lobsterBunks
  • genkakugenkaku Northampton, Mass. U.S.A. Veteran

    I would even go so far as to say that it's a built-in human instinct, to like situations where all are equal.

    @kerome -- This is an interesting realm. My own sense is that the longer anyone practices, the more s/he is forced to admit that equality is less desirable than what is claimed. Aside from anything else, how could anyone learn anything from anyone else if, in fact, the two parties were equal?

    On the one hand, tripping over your shoelaces in an attempt to show "reverence" can be a terrific barrier. On the other, holding out for some sort of "equality" can be similarly formidable. The Dalai Lama was once quoted as saying, "I am just a simple monk." On the one hand, the heart rejoices to hear such apparent humility. On the other, take a look/listen to the ways in which the Dalai Lama is treated ... pretty high on the totem pole is my point of view. So ... is the Dalai Lama a liar or is he telling some truth that many of his followers are loath to credit?

    The Zen teacher Rinzai was once quoted as saying, "grasp and use, but never name." Circumstances come and circumstances go -- that is the nature of practice. Sometimes they present a simple monk; sometimes they present a great teacher or a snake-oil salesman. Either way, equality is not the point. Practice is the point.

    Just noodling.

    lobster
  • karastikarasti Breathing Minnesota Veteran

    What @lobster says. It is a lot about learning humility as a student and not for bowing to the greatness of the teacher. Some of it is also practical, the same reason a school teacher stands to teach a classroom of sitting students. It's hard to teach a group when you cannot see them.

    With a teacher, and kind of going off what @federica mentioned, they have some respect due just for the position they are in and at having gotten there. But they still have to earn the respect that is given freely. It's like the office of the president. The office itself has a level of reverence or respect. But from there it varies based on whether the person holding that office has increased or decreased respect (and even that obviously varies based on the perception of the person observing).

    person
  • SpinyNormanSpinyNorman It's still all old bollocks Veteran
    edited November 2016

    @Kerome said:> Most of Western society is built on the notion of equality. I would even go so far as to say that it's a built-in human instinct, to like situations where all are equal.

    I think humans also have a need to be led, a need for hierarchy. In the UK we still have remnants of the feudal system.

    lobster
  • KeromeKerome Did I fall in the forest? Europe Veteran

    @SpinyNorman said:

    @Kerome said: Most of Western society is built on the notion of equality. I would even go so far as to say that it's a built-in human instinct, to like situations where all are equal.

    I think humans also have a need to be led, a need for hierarchy. In the UK we still have remnants of the feudal system.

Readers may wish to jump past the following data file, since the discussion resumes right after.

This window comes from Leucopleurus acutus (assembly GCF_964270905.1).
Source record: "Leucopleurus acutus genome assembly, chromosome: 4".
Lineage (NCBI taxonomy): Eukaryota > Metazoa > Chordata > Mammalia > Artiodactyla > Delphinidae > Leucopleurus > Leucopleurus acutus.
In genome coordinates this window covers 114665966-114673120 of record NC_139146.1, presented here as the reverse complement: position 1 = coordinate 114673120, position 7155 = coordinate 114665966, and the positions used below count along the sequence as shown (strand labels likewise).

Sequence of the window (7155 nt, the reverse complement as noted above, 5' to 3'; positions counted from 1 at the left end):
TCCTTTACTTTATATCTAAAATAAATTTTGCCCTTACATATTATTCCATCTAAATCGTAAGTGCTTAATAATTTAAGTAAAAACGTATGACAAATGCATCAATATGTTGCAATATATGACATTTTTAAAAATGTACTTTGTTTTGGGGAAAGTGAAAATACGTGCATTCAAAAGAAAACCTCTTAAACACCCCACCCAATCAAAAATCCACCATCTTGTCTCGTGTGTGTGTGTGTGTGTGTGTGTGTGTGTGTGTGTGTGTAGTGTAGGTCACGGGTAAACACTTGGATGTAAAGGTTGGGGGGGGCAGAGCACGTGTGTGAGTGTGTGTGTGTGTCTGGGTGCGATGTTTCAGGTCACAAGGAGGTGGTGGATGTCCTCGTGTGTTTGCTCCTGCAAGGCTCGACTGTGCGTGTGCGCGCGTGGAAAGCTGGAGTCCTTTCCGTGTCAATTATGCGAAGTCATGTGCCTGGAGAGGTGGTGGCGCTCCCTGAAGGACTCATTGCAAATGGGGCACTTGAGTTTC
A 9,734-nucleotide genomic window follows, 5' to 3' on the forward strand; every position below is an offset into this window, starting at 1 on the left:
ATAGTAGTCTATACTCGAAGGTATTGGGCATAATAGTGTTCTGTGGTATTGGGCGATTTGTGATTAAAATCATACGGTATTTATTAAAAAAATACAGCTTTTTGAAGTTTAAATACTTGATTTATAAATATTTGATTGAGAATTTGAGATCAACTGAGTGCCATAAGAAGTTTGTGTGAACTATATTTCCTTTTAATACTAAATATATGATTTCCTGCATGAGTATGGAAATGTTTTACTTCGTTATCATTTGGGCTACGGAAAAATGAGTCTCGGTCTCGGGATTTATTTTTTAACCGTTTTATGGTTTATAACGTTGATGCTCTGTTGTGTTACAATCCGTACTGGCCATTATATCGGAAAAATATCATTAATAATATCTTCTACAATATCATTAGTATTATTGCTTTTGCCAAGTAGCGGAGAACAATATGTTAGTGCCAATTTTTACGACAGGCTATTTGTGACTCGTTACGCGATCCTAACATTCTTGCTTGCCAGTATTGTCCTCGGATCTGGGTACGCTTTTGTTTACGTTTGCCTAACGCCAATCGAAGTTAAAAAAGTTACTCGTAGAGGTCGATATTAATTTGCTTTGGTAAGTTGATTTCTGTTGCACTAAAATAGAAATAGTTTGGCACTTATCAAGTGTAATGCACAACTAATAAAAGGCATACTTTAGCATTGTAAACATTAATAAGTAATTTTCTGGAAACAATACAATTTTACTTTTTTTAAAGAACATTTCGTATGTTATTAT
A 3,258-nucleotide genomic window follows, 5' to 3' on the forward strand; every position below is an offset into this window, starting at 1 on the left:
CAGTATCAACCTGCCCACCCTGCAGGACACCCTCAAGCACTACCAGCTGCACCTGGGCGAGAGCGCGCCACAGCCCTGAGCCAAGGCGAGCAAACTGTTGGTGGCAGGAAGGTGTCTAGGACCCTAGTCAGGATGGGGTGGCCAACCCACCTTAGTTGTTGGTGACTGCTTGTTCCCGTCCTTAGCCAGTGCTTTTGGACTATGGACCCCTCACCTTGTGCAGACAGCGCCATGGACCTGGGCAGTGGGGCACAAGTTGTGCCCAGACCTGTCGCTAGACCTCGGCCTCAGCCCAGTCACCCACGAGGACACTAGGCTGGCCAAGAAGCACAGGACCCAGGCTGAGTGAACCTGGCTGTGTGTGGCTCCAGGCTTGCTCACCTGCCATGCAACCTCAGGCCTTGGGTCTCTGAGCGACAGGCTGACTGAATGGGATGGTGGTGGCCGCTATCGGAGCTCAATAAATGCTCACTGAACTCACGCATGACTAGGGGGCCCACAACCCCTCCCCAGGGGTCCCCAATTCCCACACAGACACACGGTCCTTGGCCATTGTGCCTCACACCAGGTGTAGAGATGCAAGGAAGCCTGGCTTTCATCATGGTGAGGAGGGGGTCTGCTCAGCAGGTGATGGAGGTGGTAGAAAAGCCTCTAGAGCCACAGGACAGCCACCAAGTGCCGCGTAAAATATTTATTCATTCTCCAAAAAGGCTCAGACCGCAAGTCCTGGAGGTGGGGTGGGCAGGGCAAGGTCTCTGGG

Really? I think there are advantages to hierarchy, it's obviously an efficient organisational structure, but there has been recent research showing that people are happier in more egalitarian societies. That implies to me that people's instinct is towards the egalitarian, and the hierarchical tendencies are more historical remnants driven by socio-economic evolution.

    Would be interesting to find a well-researched book on this

  • KeromeKerome Did I fall in the forest? Europe Veteran

    @genkaku said:

    I would even go so far as to say that it's a built-in human instinct, to like situations where all are equal.

    @kerome -- This is an interesting realm. My own sense is that the longer anyone practices, the more s/he is forced to admit that equality is less desirable than what is claimed. Aside from anything else, how could anyone learn anything from anyone else if, in fact, the two parties were equal?

    Yes it is an interesting area. Of course on a primitive level equality is simply a pact of mutual respect and non-aggression, a promise that you won't try to exploit greater strength, won't disregard what the other says.

    The reality is there is no such thing as perfect equality. There are physical and mental differences, variations in education and skill. These can lead to differences 10%, 20% or even 50% one way or the other. But two equals approaching eachother in peace can learn from eachother's skills and knowledge.

    However positions of religious reverence are different. Positions of reverence or hierarchy have clear upsides and downsides, depending on who occupies them, and the system in which they occupy them. With the right person in charge, they can leverage the added respect for their opinion into increased learning and wisdom amongst their community, with the wrong person in charge it can become awful.

    Take the idea of an Imam in the Islamic faith. On the one hand he can preach devotion and service. On the other hand he can preach extremist hate or jihad. The people in his community will be significantly influenced either way, and you don't know which type of preacher he is when you first meet him.